Nanoparticle catalyst compositions and methods for preparation of same are described. The nanoparticle catalysts are platinum-free and are useful in effecting selective ring-opening reactions, for example in upgrading heavy oil. The catalyst may be of monometallic composition, or may comprise an alloyed or core-shell bimetallic composition. The nanoparticles are of controlled size and shape.
A 3- and 2-fold increase in selectivities toward 2-ethyltoluene and n-propylbenzene, respectively, in indan ring opening (RO) was achieved by introducing palladium to the ruthenium catalyst. The product selectivities for the Ru–Pd system with the 4:1 molar ratio were the same as those for monometallic iridium, known for its outstanding single cleavage selectivity; the lights formation was suppressed as compared with the monometallic platinum catalyst. A further increase in the Pd amount did not result in the selectivity improvement and brought down the activity to the low level of Pd. The bimetallic catalysts were synthesized in the presence of poly-(vinylpyrrolidone). The bimetallic systems revealed sintering resistance up to 400 °C, as compared with their monoforms. The indan RO activity was maximized after precalcination at 200 °C. The suggested nanoparticles’ bimetallicity was consistent with the results of CO-TPD, CO–DRIFTS, thermal stability tests, and a chemical probe reaction (olefin hydrogenation, in which only Pd is active). The Pd–Ru system is envisioned as a viable alternative to monometallic Ir for RO. © 2014 American Chemical Society, reprinted with permission.
Tungsten carbide-based electrodes under mixed hydrogen–methane and methane fuels have been investigated as potential anode materials for solid oxide fuel cell (SOFC) application. Firstly, it was shown that hydrogen is not a suitable fuel for the carbide-based materials. A conventional WC–YSZ composite and a carbide infiltrated porous YSZ support were then studied. Ac impedance spectroscopy revealed that the ohmic resistance and the charge-transfer polarization of these cells were reasonably low. The chemical reaction polarization, however, was relatively large, particularly under methane fuel. The carbide-based electrodes were then modified by incorporation of ceria and/or ruthenium. Not only did the co-existence of CeO2 and Ru synergically enhance the cell performance, more importantly it also greatly improved the stability of the polarized cell. Although bulk phase analysis confirmed the presence of a minor amount of tungsten oxide, surface analysis showed that the oxide phase remained superficial. It was then proposed that surface oxidation of the carbide phase was essentially a part of the fuel oxidation process and, as long as the rate of carbide oxidation and that of oxide recarburization remained comparable, the cell performance was stable. © 2012 Elsevier, reprinted with permission.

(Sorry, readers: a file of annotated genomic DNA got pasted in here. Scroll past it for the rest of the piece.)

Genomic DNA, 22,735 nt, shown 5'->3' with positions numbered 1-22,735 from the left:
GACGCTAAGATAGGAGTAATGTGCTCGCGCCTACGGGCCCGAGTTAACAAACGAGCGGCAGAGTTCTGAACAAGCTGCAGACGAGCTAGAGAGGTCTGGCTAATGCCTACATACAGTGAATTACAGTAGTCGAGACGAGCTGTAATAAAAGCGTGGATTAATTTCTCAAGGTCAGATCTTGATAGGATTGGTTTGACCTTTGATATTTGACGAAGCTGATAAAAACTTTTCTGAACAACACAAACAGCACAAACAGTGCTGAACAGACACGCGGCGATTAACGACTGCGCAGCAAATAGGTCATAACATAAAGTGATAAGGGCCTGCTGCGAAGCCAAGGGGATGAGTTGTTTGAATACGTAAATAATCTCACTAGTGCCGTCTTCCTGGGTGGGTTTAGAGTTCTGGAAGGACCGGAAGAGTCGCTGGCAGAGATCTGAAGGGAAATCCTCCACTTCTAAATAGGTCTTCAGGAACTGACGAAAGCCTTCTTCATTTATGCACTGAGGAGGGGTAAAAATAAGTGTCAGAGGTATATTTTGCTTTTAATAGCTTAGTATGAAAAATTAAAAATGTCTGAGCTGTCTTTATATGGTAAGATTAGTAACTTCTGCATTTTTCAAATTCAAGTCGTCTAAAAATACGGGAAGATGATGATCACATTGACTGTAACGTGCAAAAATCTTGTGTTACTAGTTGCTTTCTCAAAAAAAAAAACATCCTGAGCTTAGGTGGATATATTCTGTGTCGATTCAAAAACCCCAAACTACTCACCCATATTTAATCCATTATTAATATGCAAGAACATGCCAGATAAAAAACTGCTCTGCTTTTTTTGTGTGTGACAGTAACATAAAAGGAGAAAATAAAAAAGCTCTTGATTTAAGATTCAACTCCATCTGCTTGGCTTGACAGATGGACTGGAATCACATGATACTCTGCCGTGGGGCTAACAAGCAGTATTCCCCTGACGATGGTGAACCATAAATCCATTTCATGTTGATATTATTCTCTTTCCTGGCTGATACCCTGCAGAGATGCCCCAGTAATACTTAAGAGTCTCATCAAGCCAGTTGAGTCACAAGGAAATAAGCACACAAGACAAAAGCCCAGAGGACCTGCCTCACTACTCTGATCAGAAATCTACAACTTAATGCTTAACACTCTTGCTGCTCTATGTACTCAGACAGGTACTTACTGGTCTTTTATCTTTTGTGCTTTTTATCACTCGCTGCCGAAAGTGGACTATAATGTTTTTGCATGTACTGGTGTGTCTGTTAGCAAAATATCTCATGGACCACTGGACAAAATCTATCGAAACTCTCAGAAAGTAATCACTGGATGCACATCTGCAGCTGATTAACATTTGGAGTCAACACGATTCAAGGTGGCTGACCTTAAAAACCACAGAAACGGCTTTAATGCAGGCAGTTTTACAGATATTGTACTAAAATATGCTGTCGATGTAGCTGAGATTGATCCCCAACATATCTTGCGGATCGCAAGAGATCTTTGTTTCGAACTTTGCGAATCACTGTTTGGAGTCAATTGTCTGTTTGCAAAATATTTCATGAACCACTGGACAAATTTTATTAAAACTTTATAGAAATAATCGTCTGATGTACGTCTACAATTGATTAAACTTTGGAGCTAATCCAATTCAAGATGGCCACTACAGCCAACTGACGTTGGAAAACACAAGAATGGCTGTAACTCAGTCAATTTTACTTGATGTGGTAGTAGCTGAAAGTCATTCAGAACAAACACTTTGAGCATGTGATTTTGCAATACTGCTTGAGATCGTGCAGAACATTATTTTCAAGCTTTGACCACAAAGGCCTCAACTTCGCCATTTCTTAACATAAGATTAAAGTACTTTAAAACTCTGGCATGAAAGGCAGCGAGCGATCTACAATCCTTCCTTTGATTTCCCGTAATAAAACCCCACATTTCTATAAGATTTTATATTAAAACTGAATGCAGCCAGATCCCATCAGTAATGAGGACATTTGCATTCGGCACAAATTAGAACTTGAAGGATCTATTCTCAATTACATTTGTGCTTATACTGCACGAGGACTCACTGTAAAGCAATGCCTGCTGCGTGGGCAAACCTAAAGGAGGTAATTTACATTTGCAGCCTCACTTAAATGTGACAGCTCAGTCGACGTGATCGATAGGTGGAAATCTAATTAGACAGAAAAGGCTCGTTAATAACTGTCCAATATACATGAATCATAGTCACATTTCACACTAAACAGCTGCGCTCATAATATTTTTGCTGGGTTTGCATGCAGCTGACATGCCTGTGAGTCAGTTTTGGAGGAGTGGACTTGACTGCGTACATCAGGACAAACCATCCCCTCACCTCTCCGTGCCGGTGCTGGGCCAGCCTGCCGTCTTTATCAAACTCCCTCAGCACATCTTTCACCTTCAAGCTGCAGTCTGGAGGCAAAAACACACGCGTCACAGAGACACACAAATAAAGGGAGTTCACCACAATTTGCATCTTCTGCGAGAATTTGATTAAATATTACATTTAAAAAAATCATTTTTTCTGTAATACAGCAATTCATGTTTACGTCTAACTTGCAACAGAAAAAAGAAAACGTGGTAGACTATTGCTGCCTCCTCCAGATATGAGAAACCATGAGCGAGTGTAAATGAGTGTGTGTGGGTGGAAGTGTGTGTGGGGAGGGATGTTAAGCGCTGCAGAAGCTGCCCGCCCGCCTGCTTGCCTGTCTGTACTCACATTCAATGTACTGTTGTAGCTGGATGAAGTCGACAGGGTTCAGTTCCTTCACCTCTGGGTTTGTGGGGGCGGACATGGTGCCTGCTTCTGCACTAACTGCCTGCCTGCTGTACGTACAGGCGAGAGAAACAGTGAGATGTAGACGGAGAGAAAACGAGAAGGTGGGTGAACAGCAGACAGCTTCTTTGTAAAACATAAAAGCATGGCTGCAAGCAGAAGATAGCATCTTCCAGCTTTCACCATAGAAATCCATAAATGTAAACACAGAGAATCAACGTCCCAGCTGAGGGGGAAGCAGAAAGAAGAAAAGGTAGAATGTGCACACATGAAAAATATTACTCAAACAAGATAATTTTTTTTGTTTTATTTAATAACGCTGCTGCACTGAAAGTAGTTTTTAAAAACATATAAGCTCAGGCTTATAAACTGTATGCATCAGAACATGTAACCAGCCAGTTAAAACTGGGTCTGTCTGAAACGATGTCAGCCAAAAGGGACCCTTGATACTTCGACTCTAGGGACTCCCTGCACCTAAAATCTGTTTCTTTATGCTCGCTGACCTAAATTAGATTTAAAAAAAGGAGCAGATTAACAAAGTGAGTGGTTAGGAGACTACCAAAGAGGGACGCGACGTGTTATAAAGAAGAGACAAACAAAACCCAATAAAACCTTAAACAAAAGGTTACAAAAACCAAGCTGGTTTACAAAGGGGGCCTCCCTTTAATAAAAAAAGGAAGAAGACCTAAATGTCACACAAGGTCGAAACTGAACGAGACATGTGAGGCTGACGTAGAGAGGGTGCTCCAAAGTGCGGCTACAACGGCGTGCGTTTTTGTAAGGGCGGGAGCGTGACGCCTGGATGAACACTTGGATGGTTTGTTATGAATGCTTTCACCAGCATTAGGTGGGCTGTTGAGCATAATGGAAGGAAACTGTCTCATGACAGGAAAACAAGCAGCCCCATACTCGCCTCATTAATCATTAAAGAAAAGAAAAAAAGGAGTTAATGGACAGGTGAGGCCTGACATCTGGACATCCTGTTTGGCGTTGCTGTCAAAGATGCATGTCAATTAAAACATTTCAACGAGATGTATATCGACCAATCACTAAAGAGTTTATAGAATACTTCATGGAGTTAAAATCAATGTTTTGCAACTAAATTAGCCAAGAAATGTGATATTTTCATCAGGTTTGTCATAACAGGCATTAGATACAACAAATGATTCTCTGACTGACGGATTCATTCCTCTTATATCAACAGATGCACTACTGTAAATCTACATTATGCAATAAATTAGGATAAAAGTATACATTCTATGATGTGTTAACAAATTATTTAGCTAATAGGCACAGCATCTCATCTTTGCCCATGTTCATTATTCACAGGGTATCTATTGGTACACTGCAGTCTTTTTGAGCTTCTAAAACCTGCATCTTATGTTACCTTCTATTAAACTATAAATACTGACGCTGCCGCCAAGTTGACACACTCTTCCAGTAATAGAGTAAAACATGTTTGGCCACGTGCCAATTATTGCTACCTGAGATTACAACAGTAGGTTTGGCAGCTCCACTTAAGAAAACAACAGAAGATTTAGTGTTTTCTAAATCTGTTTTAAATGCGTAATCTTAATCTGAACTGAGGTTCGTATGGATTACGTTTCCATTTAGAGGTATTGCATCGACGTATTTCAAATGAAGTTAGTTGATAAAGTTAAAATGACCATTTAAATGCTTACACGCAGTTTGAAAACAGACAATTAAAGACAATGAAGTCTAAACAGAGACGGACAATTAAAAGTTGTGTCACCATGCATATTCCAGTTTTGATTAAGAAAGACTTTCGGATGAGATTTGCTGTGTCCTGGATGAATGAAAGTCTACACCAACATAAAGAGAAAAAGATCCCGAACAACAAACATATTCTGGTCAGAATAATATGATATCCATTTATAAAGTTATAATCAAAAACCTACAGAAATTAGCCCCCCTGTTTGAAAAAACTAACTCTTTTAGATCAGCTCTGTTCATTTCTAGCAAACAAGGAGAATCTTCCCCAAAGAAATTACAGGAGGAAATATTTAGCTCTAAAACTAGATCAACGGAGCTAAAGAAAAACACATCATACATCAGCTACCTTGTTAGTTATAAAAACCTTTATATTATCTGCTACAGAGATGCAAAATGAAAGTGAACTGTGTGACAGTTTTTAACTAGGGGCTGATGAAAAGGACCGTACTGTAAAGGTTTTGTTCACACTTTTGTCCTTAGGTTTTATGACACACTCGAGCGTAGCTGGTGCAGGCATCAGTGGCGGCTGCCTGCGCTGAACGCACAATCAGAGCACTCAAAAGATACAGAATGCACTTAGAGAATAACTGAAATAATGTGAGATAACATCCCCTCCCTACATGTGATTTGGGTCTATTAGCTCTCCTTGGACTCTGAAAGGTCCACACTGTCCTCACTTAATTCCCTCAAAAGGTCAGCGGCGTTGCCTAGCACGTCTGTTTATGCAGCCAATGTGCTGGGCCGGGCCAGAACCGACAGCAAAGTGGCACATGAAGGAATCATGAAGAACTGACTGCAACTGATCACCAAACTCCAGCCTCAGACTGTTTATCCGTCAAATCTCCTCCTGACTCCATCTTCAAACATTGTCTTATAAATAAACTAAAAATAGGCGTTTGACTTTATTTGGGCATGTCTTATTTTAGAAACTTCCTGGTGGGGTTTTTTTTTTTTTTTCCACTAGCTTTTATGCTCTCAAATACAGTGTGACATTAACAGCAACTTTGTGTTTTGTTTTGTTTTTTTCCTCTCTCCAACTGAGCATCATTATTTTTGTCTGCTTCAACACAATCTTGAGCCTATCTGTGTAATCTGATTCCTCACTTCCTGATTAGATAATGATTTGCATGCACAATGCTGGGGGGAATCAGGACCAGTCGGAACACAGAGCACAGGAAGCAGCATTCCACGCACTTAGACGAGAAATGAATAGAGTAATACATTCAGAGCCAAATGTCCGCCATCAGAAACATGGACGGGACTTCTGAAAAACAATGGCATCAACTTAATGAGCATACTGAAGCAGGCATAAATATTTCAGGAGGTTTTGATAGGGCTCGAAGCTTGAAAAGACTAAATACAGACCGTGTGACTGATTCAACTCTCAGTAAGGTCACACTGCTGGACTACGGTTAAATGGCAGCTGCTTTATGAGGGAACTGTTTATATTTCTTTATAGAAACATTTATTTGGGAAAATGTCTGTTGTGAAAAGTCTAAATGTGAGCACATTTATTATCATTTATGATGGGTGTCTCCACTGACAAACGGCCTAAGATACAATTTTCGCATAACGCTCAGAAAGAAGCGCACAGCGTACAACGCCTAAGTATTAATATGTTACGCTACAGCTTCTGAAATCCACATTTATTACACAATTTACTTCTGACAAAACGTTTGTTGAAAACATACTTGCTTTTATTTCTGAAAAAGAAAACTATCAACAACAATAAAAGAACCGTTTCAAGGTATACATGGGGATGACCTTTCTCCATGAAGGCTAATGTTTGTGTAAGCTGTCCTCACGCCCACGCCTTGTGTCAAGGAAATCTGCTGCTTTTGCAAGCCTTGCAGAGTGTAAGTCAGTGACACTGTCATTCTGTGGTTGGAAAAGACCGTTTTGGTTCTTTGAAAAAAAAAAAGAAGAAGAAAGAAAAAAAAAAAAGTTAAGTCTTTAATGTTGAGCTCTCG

A structured catalyst support was developed based on FeCrAl alloy sintered microfibers (SMF) via multiple stage thermal oxidation in air for 1 h at 930 °C, 1 h at 960 °C and 2 h at 990 °C. The procedure resulted in the formation of a forest of predominantly α-alumina whiskers (200 nm in height and 100 nm apart). Palladium deposition and reduction yielded 0.5 wt.% Pd/SMF with 20 nm nanoparticle size. The catalyst was tested in three-phase hydrogenation of 2-methyl-3-buten-2-ol, and due to its pore structure allowed eliminating internal mass transfer limitations. The developed support can be beneficial to catalytic reactions suffering from mass transfer limitations and catalyst deactivation via pore mouth blocking. As compared to other methods of structured catalyst preparation, the thermal oxidation procedure is simple, fast and environmentally benign, and eliminates problems associated with poor adhesion of traditional washcoated layers of powdered catalysts or supports. © 2011 Elsevier, reprinted with permission.
Pd nanoparticles catalyze Tsuji–Trost reaction for Pd fluorometric detection in the presence of PPh3 via atomic dissolution: